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Utah apartment terminates young woman’s lease for her suicidal thoughts and depression

One college freshman has been kicked out of her apartment in Orem, Utah for her clinical depression and suicidal thoughts.

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There are plenty of common reasons why tenants typically get their lease terminated by a landlord. An inability or unwillingness to pay rent, significantly damaging the property, being a complete nuisance to neighbors, and otherwise violating the lease are among the more common reason.

However, one college freshman has been kicked out of her apartment in Orem, Utah, for an entirely different reason: her clinical depression and suicidal thoughts.

The woman had told her three roommates about her ongoing struggles in hopes that it help open some dialogue around mental health, the anonymous woman told KUTV.

Shortly afterward, she found a notice posted on her door informing her that she had to vacate her home in five days.

“We have been made aware that you have vocalized suicidal tendencies which has caused undo (sic) stress and alarm to your roommates and violated your lease,” the letter signed by a manager at Ventana Student Housing said.

As it turns out, her roommates had informed the management of the apartment complex about her bouts with suicidal thoughts, which she had shared with confidence. Instead, the roommates used them against her after an argument.

“They used my mental challenges to their benefit … I was asking for help and that is the opposite of what I got,” she said. “I was completely shocked. I was crying and shaking and immediately trying to pack,” she told KSTU. “It’s so morally wrong for them to be doing this to someone who’s been having such a hard time.”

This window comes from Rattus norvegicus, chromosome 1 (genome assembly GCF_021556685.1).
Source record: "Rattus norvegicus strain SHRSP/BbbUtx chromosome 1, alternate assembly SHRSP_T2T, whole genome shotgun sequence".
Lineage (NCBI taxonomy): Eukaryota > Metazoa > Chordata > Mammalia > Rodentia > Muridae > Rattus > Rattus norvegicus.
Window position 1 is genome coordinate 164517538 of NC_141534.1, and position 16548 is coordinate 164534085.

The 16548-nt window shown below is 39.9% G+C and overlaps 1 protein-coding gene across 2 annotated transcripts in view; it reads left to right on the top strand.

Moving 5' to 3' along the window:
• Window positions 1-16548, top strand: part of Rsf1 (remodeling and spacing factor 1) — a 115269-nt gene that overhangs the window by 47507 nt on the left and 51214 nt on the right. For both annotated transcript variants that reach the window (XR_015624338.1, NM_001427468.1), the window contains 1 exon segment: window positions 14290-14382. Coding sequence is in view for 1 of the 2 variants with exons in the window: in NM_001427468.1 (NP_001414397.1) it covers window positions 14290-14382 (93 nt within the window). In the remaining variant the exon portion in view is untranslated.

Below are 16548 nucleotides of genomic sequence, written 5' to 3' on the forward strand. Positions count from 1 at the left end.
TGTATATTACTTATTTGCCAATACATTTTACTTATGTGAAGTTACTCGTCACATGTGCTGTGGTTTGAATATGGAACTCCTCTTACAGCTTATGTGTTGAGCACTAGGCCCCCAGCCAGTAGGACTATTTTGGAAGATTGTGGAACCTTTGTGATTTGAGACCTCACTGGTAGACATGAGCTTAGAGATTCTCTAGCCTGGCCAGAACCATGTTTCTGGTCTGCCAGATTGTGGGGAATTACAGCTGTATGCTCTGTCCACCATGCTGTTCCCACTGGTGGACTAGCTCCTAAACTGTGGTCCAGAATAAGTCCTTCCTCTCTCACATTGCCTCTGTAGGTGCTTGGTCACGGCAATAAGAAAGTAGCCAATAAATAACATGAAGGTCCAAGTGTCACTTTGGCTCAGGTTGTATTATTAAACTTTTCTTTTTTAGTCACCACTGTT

The woman had lived in the unit for about a year before receiving the notice, which carefully avoids use of the word “eviction.” Instead, the letter cites parts of the lease that stipulate that a lease can be terminated if a tenant breaches “the quiet enjoyment of the premises” or causes “any nuisance, health or safety hazard.”

While she is fortunate to have family in Utah County to stay with in between living arrangements, she is still stunned by the heartlessness of the management company.

“The thing that upsets me most about this is that they decided evicting someone who was already having a hard time would make it easier on them,” she said. “The reason they were kicking me out was because of my depression and my suicidal thoughts, which just only made them worse — and it would make it worse for anyone having to find somewhere else to live.”

However, she could soon be compensated for the ordeal since the apartment management company appears to have completely flouted her rights, which she enjoys due to laws protecting tenants from discrimination on the basis of race, color, national origin, religion, sex, familial status, or disability.

“Frankly, that appears to be blatant discrimination under the Fair Housing Act,” said Nate Crippes, a staff attorney at the Disability Law Center.

“There’s a lot of stigma around mental illness,” Crippes said. “At this point, I think we would hope to see people respond better to someone in this situation.”

“This appears to be somebody who has vocalized a symptom of a disability, like mental illness,” he added. “This just seems particularly heinous for a person to take this action against someone.”

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